For a Rails side project recently I finally had the need for a background task handler. Now traditionally I’d jump at Sidekiq, and for good reason. It’s sexy, relatively simple, and comes with a ton of niceties like automatic exponential back-off retries. For this project however, at least at this stage, Sidekiq is overkill. We just need to run some ActionMailers out of the render loop, so we’d like to avoid booting up another server if possible.
So, in comes SuckerPunch, a gem built to address exactly this issue. SuckerPunch uses Celluloid to operate a barebones background task handler inside the server process, avoiding the significant memory overhead of running two Rails instances. Now while its worth noting thanks to the Global Interpreter Lock present in MRI, CPU intensive jobs are still liable to slow down your requests, however the GIL does not apply to external I/O, and so the bulk of what makes a mailer slow (negotiating SMTP) doesn’t block the server.
This is great! So now we just need to write a load of jobs for each mailer method we want to run in the background, like so:
Refactor, refactor, refactor!
Clean as this DSL is, its clearly going to get unwieldy. It would be much nicer to be able to have a job that could handle any email for any mailer. Fortunately this isn’t too hard to achieve with just a pinch of meta-programming:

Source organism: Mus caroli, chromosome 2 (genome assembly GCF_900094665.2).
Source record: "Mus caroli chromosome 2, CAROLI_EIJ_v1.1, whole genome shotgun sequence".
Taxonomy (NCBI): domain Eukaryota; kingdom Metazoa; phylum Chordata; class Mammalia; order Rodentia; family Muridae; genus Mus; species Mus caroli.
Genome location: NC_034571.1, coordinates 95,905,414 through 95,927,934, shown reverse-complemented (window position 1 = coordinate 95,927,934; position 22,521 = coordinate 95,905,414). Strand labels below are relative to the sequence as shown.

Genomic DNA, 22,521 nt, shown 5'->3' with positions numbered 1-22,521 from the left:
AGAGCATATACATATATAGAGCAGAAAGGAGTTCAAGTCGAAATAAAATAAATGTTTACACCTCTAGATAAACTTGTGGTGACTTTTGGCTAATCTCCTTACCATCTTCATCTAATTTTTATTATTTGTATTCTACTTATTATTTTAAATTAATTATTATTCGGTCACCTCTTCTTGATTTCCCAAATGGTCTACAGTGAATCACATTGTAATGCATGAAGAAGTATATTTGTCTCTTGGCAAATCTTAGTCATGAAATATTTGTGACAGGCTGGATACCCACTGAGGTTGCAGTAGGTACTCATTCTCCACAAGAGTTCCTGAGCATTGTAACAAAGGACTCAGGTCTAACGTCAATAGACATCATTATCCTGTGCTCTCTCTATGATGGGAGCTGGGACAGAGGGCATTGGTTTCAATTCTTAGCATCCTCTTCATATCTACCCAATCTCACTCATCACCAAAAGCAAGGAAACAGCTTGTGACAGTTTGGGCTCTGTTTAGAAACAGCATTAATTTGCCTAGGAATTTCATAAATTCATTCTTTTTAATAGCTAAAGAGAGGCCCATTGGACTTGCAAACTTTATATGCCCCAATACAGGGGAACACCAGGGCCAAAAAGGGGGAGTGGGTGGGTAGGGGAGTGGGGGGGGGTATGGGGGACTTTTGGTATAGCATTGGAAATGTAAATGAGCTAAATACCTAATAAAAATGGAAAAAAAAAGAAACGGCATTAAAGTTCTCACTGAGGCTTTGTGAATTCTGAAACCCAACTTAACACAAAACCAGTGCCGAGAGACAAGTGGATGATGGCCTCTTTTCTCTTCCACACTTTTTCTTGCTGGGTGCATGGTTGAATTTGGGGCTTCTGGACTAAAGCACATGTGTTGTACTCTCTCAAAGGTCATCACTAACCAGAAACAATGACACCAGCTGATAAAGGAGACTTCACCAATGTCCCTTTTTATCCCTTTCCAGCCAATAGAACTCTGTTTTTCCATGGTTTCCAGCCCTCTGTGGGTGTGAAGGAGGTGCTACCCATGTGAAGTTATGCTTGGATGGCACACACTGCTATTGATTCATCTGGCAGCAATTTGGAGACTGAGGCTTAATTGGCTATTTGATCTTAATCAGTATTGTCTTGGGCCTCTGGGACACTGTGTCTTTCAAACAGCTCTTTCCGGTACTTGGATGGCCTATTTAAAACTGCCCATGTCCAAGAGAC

Now we can slightly modify our existing mailer calls slightly to achieve the same effect as before, without a specific job for each of them:
AsyncMailerJob.new.async.perform(UserMailer, :registration, user)
But wait, there’s more!
Hmmm, it seems we can do a little better than that though. The syntax is a little ugly, wouldn’t it be nice if all we had to do to run a mailer asynchronously was (like with SuckerPunch jobs) add an
.async call before calling the message method? If we knock the meta-programming dial up a notch this isn’t actually too difficult. First up we need to build a module that defines the
.async method on a mailer, lets not worry about whats going in there for now:
Nothing too crazy yet, just using the
included callback to allow a module to define methods on the class (as opposed to instances of the class). So what’s going in
async? Lets look at the
AsyncMailerJobRunner to find out:
async has to return an object that acts like a mailer while actually running the mailer commands asynchronously. To do that, it effectively mocks a mailer, delegating all messages not to the mailer, but instead to the
AsyncMailerJob we wrote earlier. Thanks to
method_missing we don’t have to worry about which mailer method is called, and thanks to splat
*args we don’t have to worry about that method’s footprint. Meta-programming at its most finest!
I hope all that was helpful to you. If you see any improvements or errata please throw me a comment! For the lazier here’s the source all together in its entirety: